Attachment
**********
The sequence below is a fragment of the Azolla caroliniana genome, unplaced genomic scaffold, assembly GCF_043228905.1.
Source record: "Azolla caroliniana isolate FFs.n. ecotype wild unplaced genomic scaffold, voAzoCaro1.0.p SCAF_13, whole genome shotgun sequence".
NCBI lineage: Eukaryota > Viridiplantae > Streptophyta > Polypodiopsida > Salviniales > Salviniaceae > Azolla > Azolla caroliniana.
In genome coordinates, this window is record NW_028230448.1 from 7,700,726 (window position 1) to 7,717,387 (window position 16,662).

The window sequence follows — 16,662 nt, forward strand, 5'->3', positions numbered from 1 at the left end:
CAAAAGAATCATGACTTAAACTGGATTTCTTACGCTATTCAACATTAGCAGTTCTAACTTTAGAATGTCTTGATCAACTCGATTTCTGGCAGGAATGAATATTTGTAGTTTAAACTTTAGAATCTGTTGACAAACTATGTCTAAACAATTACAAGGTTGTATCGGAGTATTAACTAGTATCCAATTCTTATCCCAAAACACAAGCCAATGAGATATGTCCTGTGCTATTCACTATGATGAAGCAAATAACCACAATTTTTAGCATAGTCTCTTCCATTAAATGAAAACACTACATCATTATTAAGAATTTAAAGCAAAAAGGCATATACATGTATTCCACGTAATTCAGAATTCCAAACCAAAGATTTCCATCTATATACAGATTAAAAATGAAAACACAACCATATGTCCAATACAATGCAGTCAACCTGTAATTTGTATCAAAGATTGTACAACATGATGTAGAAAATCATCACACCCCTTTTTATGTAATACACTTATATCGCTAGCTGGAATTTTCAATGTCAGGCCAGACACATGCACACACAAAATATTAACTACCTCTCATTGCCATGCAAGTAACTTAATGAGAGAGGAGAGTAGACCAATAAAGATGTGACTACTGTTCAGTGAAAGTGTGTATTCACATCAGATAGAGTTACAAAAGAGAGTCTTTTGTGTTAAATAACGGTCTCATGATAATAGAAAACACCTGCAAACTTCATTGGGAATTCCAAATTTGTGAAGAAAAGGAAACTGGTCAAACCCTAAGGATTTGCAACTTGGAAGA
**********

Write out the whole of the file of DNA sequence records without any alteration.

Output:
The sequence below is a fragment of the Azolla caroliniana genome, unplaced genomic scaffold, assembly GCF_043228905.1.
Source record: "Azolla caroliniana isolate FFs.n. ecotype wild unplaced genomic scaffold, voAzoCaro1.0.p SCAF_13, whole genome shotgun sequence".
NCBI lineage: Eukaryota > Viridiplantae > Streptophyta > Polypodiopsida > Salviniales > Salviniaceae > Azolla > Azolla caroliniana.
In genome coordinates, this window is record NW_028230448.1 from 7,700,726 (window position 1) to 7,717,387 (window position 16,662).

The window sequence follows — 16,662 nt, forward strand, 5'->3', positions numbered from 1 at the left end:
CAAAAGAATCATGACTTAAACTGGATTTCTTACGCTATTCAACATTAGCAGTTCTAACTTTAGAATGTCTTGATCAACTCGATTTCTGGCAGGAATGAATATTTGTAGTTTAAACTTTAGAATCTGTTGACAAACTATGTCTAAACAATTACAAGGTTGTATCGGAGTATTAACTAGTATCCAATTCTTATCCCAAAACACAAGCCAATGAGATATGTCCTGTGCTATTCACTATGATGAAGCAAATAACCACAATTTTTAGCATAGTCTCTTCCATTAAATGAAAACACTACATCATTATTAAGAATTTAAAGCAAAAAGGCATATACATGTATTCCACGTAATTCAGAATTCCAAACCAAAGATTTCCATCTATATACAGATTAAAAATGAAAACACAACCATATGTCCAATACAATGCAGTCAACCTGTAATTTGTATCAAAGATTGTACAACATGATGTAGAAAATCATCACACCCCTTTTTATGTAATACACTTATATCGCTAGCTGGAATTTTCAATGTCAGGCCAGACACATGCACACACAAAATATTAACTACCTCTCATTGCCATGCAAGTAACTTAATGAGAGAGGAGAGTAGACCAATAAAGATGTGACTACTGTTCAGTGAAAGTGTGTATTCACATCAGATAGAGTTACAAAAGAGAGTCTTTTGTGTTAAATAACGGTCTCATGATAATAGAAAACACCTGCAAACTTCATTGGGAATTCCAAATTTGTGAAGAAAAGGAAACTGGTCAAACCCTAAGGATTTGCAACTTGGAAGA